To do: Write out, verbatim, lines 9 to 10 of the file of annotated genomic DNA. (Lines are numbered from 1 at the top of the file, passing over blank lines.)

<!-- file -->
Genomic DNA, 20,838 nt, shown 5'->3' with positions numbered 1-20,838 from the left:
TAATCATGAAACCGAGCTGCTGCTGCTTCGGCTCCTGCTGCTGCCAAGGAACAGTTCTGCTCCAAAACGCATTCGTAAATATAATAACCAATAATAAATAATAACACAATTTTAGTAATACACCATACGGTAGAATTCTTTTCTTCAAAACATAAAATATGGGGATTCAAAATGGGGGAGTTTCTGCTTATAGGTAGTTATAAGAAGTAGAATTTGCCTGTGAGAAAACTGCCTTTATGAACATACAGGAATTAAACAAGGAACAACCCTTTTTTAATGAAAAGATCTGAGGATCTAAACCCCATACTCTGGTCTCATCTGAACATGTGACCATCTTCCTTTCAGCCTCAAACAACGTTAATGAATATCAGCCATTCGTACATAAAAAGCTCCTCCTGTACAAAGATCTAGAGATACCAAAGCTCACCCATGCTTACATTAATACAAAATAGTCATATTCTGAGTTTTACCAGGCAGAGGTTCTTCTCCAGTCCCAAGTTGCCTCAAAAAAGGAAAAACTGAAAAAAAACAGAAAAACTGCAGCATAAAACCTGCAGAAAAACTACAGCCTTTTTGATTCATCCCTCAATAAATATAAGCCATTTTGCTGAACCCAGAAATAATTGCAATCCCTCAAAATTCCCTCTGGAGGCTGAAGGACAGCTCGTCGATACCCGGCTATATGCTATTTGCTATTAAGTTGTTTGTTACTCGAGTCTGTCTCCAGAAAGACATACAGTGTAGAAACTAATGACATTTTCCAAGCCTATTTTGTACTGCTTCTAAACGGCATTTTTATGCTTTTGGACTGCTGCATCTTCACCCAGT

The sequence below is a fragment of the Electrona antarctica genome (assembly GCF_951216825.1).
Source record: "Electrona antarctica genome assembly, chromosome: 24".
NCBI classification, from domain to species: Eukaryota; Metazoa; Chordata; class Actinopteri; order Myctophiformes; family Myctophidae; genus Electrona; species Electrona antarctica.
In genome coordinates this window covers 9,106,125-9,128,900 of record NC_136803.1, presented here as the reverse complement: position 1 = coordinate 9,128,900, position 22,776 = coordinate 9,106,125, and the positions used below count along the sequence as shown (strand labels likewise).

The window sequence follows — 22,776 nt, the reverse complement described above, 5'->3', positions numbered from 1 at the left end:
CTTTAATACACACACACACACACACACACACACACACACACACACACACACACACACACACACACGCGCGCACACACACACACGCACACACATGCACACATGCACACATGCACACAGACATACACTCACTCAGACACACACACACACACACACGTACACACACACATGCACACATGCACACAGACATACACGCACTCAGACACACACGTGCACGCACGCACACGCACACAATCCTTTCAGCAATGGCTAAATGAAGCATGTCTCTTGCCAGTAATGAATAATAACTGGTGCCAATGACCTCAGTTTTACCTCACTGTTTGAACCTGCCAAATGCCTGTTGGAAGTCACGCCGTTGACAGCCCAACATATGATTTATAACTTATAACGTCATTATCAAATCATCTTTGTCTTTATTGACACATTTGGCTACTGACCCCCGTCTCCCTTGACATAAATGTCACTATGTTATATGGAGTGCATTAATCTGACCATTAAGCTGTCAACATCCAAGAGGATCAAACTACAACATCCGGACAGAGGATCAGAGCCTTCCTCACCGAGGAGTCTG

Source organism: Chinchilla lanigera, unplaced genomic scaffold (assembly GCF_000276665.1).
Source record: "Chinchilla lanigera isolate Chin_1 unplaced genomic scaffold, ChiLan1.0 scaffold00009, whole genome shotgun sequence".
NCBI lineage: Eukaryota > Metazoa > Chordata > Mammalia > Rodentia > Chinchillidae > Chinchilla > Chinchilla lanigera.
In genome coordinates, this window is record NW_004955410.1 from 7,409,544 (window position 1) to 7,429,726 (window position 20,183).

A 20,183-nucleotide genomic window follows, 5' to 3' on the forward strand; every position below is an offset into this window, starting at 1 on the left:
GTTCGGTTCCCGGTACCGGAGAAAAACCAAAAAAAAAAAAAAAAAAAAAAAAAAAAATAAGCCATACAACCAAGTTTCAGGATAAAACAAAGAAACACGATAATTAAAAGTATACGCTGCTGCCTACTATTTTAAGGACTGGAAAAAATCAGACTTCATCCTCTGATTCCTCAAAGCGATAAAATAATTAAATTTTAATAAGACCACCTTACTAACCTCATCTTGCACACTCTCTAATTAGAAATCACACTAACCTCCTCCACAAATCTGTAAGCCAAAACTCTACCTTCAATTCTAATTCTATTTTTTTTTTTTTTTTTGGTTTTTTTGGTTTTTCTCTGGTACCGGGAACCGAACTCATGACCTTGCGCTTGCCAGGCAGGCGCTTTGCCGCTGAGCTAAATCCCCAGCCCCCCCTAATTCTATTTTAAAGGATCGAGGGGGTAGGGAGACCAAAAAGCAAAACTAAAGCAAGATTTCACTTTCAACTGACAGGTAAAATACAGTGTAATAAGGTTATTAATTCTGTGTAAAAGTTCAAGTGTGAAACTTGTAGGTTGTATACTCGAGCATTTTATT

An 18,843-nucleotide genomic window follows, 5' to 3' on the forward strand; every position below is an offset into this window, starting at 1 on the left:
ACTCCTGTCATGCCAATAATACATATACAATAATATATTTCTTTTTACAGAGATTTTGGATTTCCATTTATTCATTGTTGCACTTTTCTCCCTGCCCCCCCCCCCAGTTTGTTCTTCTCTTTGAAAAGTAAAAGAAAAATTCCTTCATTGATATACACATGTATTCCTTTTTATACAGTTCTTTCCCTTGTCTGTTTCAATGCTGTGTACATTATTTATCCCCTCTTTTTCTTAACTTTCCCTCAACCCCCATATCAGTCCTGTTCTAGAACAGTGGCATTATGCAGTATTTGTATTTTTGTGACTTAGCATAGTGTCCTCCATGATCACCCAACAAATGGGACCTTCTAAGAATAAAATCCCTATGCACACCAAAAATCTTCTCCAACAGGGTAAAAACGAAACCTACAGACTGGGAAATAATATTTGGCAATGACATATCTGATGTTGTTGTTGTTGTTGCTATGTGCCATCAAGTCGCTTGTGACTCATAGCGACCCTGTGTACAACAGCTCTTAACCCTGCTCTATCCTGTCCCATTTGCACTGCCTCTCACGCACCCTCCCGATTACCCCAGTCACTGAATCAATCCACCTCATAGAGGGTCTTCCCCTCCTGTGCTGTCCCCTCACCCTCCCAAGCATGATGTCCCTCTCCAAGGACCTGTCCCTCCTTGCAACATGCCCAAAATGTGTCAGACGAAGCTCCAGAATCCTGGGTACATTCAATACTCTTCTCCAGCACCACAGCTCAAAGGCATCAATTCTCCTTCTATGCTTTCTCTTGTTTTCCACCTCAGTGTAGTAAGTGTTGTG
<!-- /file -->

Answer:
Source organism: Chinchilla lanigera, unplaced genomic scaffold (assembly GCF_000276665.1).
Source record: "Chinchilla lanigera isolate Chin_1 unplaced genomic scaffold, ChiLan1.0 scaffold00009, whole genome shotgun sequence".